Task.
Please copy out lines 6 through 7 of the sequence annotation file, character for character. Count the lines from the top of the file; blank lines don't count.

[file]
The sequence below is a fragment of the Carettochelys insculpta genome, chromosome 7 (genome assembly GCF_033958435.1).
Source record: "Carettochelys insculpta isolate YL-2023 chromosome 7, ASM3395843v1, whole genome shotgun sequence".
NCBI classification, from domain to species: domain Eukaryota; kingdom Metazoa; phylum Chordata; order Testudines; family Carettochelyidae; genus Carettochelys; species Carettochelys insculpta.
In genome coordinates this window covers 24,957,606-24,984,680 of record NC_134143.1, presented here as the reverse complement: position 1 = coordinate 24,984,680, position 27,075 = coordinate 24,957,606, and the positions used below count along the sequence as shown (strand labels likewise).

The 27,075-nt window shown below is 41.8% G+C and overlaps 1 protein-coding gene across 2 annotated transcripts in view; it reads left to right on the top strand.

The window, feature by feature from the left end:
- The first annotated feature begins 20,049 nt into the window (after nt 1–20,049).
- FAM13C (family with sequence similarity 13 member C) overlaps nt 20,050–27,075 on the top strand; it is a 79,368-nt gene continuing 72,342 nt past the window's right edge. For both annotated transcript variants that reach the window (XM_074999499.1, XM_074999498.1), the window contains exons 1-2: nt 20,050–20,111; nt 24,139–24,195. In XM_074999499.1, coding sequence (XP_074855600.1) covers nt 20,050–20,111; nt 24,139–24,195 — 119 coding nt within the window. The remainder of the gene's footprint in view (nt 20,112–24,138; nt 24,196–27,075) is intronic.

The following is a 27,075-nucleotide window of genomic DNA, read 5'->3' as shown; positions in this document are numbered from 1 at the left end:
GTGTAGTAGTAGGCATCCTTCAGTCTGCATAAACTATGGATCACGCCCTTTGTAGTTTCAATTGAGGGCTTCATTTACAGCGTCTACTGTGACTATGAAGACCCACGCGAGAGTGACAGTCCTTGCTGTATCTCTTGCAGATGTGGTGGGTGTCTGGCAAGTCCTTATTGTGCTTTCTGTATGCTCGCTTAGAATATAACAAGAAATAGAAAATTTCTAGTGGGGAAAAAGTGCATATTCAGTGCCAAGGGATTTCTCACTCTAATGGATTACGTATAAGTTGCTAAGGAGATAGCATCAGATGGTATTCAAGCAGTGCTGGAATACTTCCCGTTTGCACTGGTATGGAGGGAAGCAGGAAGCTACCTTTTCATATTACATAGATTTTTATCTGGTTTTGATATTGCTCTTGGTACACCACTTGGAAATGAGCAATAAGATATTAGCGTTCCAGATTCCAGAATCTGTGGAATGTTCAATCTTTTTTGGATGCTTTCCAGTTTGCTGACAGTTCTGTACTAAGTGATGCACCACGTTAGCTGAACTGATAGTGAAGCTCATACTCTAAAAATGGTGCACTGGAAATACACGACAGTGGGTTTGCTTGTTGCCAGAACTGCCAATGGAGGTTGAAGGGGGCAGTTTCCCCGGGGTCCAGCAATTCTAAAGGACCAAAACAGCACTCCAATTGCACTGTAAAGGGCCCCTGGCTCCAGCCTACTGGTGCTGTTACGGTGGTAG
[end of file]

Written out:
The window, feature by feature from the left end:
- The first annotated feature begins 20,049 nt into the window (after nt 1–20,049).